User Account Control: The list of changes to the userAccountControl attribute.

User Parameters: If you change any setting using Active Directory Users and Computers management console in the Dial-in tab of a user account's properties, then you will see here.

SID History: This contains the previous SIDs used for the object if the object was moved from another domain.
Note: Whenever an object is moved from one domain to another, a new SID is created and becomes the objectSID.

Logon Hours: The hours that the account is allowed to log on to the domain.

Privileges: The list of user privileges which were used during the operation.

Reasons to monitor event ID 4738.

  • Monitor event ID 4738 for accounts that have Target Account/Security ID corresponding to high-value accounts, including administrators, built-in local administrators, domain administrators, and service accounts.
  • Monitor changes to the AllowedToDelegateTo attribute to identify any change to the list of services that the user delegates authority to.
  • Track changes to the Account Expires attribute for temporary accounts that could be exploited by attackers.
  • Monitor changes to the User Workstations attribute for all accounts to prevent access to unauthorized workstations.
  • Track changes to the Logon Hours attribute for accounts that should strictly be used within a given timeframe. An alerting system can notify you about the change in the event of a violation.
  • Monitor the Password Not Required attribute, which can be changed manually using useraccountcontrol—this should normally be disabled for all user accounts.
  • Monitor the Use DES Key Only attribute, which can be changed manually using useraccountcontrol—this should normally be disabled for all user accounts because it weakens security for Kerberos.
  • Don't Require Preauth should always be disabled for all user accounts. Monitor cases where this setting is enabled.

The need for an auditing solution.

Auditing solutions like ADAudit Plus offer real-time monitoring, user and entity behavior analytics, and reports; together these features help secure your AD environment.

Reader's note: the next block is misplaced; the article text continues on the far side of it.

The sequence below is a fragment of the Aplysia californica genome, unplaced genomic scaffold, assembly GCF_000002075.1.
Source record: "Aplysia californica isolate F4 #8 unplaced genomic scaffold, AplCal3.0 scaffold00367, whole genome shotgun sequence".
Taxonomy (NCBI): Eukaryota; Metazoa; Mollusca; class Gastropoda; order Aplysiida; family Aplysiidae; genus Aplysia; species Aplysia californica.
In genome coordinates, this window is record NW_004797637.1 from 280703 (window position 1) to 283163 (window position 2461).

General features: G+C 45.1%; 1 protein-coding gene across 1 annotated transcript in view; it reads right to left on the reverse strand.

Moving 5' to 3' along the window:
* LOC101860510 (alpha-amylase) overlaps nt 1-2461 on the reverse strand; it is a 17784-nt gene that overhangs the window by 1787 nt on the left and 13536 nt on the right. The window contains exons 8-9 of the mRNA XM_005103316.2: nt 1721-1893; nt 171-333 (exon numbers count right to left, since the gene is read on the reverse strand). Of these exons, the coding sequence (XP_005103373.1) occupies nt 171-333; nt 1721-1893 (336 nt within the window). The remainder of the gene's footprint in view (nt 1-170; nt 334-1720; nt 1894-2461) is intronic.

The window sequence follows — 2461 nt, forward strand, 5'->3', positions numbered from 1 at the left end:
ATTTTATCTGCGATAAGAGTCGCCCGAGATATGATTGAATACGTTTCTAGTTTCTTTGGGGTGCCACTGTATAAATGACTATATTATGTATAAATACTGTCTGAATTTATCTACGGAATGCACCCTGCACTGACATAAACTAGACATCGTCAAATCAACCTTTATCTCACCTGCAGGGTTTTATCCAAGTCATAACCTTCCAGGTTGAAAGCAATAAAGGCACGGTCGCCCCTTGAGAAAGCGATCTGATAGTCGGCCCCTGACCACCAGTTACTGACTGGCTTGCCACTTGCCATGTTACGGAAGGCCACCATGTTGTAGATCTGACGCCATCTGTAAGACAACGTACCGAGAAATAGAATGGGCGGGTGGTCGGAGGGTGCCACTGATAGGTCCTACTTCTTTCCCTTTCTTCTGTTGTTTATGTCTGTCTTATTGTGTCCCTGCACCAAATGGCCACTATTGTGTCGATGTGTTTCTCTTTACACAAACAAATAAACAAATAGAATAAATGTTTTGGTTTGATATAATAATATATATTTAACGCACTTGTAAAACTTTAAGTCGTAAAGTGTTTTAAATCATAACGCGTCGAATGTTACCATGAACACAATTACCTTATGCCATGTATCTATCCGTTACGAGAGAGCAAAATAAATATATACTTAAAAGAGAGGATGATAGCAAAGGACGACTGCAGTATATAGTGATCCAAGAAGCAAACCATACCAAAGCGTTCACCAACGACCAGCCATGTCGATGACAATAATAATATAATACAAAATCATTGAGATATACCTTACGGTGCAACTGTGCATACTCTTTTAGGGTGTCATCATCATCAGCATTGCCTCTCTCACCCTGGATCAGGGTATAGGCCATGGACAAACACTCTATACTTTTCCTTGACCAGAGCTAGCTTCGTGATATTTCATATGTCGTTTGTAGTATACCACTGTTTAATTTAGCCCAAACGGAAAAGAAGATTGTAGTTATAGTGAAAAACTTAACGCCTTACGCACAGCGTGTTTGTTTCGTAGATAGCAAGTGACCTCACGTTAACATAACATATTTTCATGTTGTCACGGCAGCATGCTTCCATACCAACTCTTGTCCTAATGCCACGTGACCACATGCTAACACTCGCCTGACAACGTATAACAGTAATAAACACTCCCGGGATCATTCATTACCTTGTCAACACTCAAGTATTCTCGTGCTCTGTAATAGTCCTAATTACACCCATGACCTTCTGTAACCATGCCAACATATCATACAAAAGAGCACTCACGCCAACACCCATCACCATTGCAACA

Real-time monitoring around the clock.

Although you can attach a task to the security log and ask Windows to send you an email, you will only get an email whenever that particular event ID is generated. Windows also lacks the ability to apply more granular filters that are required to meet security recommendations.

For example, Windows can send you an email every time event 4738 is generated, but it can't tell the difference between regular and high-value accounts. Recieving alerts specifically for high-value accounts reduces the chance of missing out on critical notifications amongst a heap of false-positive alerts.

With a tool like ADAudit Plus, not only can you apply granular filters to focus on real threats, you can receive alerts in real time via SMS, too.

User and entity behavior analytics (UEBA).

Leverage advanced statistical analysis and machine learning techniques to detect anomalous behavior within your network.

Compliance-ready reports.

Meet various compliance standards, such as SOX, HIPAA, PCI, FISMA, GLBA, and the GDPR with out-of-the-box compliance reports.

True turnkey: it doesn't get simpler than this.

Go from downloading ADAudit Plus to receiving real-time alerts in less than 30 minutes. With over 200 preconfigured reports and alerts, ADAudit Plus ensures that your Active Directory stays secure and compliant.

Try it now for free!